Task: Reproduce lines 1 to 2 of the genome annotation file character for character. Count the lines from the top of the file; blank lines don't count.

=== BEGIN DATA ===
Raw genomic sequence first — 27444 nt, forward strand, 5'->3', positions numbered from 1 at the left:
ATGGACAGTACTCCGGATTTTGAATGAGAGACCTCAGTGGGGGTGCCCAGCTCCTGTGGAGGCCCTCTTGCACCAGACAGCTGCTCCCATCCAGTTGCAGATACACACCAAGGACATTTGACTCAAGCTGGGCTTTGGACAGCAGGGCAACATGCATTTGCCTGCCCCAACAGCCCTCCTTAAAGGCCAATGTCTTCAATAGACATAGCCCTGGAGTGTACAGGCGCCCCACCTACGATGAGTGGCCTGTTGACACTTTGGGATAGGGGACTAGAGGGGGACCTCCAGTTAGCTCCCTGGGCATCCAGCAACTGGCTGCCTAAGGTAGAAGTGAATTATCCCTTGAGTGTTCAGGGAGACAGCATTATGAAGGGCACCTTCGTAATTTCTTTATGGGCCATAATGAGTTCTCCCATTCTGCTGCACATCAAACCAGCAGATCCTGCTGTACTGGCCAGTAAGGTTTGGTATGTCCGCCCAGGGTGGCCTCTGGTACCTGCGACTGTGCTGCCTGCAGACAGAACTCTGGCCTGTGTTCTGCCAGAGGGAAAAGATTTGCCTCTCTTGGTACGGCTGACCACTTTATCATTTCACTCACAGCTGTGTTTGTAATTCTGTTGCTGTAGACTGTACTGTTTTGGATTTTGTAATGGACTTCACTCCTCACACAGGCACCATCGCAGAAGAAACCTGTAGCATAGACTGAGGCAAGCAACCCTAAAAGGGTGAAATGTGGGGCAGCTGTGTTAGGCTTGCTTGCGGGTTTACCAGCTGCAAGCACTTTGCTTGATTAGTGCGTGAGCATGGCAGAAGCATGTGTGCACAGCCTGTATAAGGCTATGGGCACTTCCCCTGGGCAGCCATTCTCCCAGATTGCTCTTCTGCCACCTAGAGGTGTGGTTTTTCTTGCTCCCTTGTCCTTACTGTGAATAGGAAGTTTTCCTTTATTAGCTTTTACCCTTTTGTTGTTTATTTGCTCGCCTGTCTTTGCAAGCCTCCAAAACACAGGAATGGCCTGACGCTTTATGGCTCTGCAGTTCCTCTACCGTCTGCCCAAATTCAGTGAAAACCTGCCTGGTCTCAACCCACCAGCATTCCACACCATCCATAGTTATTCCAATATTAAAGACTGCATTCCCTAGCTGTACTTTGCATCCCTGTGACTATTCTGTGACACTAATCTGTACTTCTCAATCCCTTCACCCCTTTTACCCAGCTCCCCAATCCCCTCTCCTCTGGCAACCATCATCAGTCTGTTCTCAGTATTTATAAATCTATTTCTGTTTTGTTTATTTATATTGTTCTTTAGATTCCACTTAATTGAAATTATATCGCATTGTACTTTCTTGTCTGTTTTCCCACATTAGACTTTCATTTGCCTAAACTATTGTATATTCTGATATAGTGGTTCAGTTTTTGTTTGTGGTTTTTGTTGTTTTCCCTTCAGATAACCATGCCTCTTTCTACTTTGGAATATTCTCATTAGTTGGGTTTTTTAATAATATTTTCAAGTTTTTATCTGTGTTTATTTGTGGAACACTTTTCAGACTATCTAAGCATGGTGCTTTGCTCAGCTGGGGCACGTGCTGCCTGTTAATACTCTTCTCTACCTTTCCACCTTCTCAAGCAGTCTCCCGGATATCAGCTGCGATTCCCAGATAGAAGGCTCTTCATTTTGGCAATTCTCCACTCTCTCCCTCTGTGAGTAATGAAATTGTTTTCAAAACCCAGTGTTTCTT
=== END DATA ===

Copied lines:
Raw genomic sequence first — 27444 nt, forward strand, 5'->3', positions numbered from 1 at the left:
ATGGACAGTACTCCGGATTTTGAATGAGAGACCTCAGTGGGGGTGCCCAGCTCCTGTGGAGGCCCTCTTGCACCAGACAGCTGCTCCCATCCAGTTGCAGATACACACCAAGGACATTTGACTCAAGCTGGGCTTTGGACAGCAGGGCAACATGCATTTGCCTGCCCCAACAGCCCTCCTTAAAGGCCAATGTCTTCAATAGACATAGCCCTGGAGTGTACAGGCGCCCCACCTACGATGAGTGGCCTGTTGACACTTTGGGATAGGGGACTAGAGGGGGACCTCCAGTTAGCTCCCTGGGCATCCAGCAACTGGCTGCCTAAGGTAGAAGTGAATTATCCCTTGAGTGTTCAGGGAGACAGCATTATGAAGGGCACCTTCGTAATTTCTTTATGGGCCATAATGAGTTCTCCCATTCTGCTGCACATCAAACCAGCAGATCCTGCTGTACTGGCCAGTAAGGTTTGGTATGTCCGCCCAGGGTGGCCTCTGGTACCTGCGACTGTGCTGCCTGCAGACAGAACTCTGGCCTGTGTTCTGCCAGAGGGAAAAGATTTGCCTCTCTTGGTACGGCTGACCACTTTATCATTTCACTCACAGCTGTGTTTGTAATTCTGTTGCTGTAGACTGTACTGTTTTGGATTTTGTAATGGACTTCACTCCTCACACAGGCACCATCGCAGAAGAAACCTGTAGCATAGACTGAGGCAAGCAACCCTAAAAGGGTGAAATGTGGGGCAGCTGTGTTAGGCTTGCTTGCGGGTTTACCAGCTGCAAGCACTTTGCTTGATTAGTGCGTGAGCATGGCAGAAGCATGTGTGCACAGCCTGTATAAGGCTATGGGCACTTCCCCTGGGCAGCCATTCTCCCAGATTGCTCTTCTGCCACCTAGAGGTGTGGTTTTTCTTGCTCCCTTGTCCTTACTGTGAATAGGAAGTTTTCCTTTATTAGCTTTTACCCTTTTGTTGTTTATTTGCTCGCCTGTCTTTGCAAGCCTCCAAAACACAGGAATGGCCTGACGCTTTATGGCTCTGCAGTTCCTCTACCGTCTGCCCAAATTCAGTGAAAACCTGCCTGGTCTCAACCCACCAGCATTCCACACCATCCATAGTTATTCCAATATTAAAGACTGCATTCCCTAGCTGTACTTTGCATCCCTGTGACTATTCTGTGACACTAATCTGTACTTCTCAATCCCTTCACCCCTTTTACCCAGCTCCCCAATCCCCTCTCCTCTGGCAACCATCATCAGTCTGTTCTCAGTATTTATAAATCTATTTCTGTTTTGTTTATTTATATTGTTCTTTAGATTCCACTTAATTGAAATTATATCGCATTGTACTTTCTTGTCTGTTTTCCCACATTAGACTTTCATTTGCCTAAACTATTGTATATTCTGATATAGTGGTTCAGTTTTTGTTTGTGGTTTTTGTTGTTTTCCCTTCAGATAACCATGCCTCTTTCTACTTTGGAATATTCTCATTAGTTGGGTTTTTTAATAATATTTTCAAGTTTTTATCTGTGTTTATTTGTGGAACACTTTTCAGACTATCTAAGCATGGTGCTTTGCTCAGCTGGGGCACGTGCTGCCTGTTAATACTCTTCTCTACCTTTCCACCTTCTCAAGCAGTCTCCCGGATATCAGCTGCGATTCCCAGATAGAAGGCTCTTCATTTTGGCAATTCTCCACTCTCTCCCTCTGTGAGTAATGAAATTGTTTTCAAAACCCAGTGTTTCTT